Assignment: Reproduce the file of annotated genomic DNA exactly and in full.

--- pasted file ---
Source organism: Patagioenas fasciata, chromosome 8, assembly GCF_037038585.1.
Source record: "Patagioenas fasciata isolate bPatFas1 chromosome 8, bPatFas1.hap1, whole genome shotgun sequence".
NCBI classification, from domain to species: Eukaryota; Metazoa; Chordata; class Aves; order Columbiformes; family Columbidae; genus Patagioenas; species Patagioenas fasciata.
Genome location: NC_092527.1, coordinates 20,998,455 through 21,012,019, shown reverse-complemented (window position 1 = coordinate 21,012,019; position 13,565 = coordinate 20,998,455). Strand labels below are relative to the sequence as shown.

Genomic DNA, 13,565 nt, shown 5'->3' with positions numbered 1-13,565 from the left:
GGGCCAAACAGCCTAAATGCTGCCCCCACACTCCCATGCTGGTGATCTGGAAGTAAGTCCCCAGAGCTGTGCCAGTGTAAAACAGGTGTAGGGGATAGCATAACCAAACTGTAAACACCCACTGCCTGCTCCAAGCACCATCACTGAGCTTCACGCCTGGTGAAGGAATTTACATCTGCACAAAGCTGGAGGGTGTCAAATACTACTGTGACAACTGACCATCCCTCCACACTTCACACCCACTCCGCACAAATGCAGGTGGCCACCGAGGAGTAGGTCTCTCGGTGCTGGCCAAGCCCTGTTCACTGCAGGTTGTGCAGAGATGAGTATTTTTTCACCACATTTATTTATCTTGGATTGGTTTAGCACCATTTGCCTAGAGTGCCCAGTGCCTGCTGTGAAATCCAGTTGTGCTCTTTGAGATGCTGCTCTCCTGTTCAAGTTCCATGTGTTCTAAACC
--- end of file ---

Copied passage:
Source organism: Patagioenas fasciata, chromosome 8, assembly GCF_037038585.1.
Source record: "Patagioenas fasciata isolate bPatFas1 chromosome 8, bPatFas1.hap1, whole genome shotgun sequence".
NCBI classification, from domain to species: Eukaryota; Metazoa; Chordata; class Aves; order Columbiformes; family Columbidae; genus Patagioenas; species Patagioenas fasciata.
Genome location: NC_092527.1, coordinates 20,998,455 through 21,012,019, shown reverse-complemented (window position 1 = coordinate 21,012,019; position 13,565 = coordinate 20,998,455). Strand labels below are relative to the sequence as shown.

Genomic DNA, 13,565 nt, shown 5'->3' with positions numbered 1-13,565 from the left:
GGGCCAAACAGCCTAAATGCTGCCCCCACACTCCCATGCTGGTGATCTGGAAGTAAGTCCCCAGAGCTGTGCCAGTGTAAAACAGGTGTAGGGGATAGCATAACCAAACTGTAAACACCCACTGCCTGCTCCAAGCACCATCACTGAGCTTCACGCCTGGTGAAGGAATTTACATCTGCACAAAGCTGGAGGGTGTCAAATACTACTGTGACAACTGACCATCCCTCCACACTTCACACCCACTCCGCACAAATGCAGGTGGCCACCGAGGAGTAGGTCTCTCGGTGCTGGCCAAGCCCTGTTCACTGCAGGTTGTGCAGAGATGAGTATTTTTTCACCACATTTATTTATCTTGGATTGGTTTAGCACCATTTGCCTAGAGTGCCCAGTGCCTGCTGTGAAATCCAGTTGTGCTCTTTGAGATGCTGCTCTCCTGTTCAAGTTCCATGTGTTCTAAACC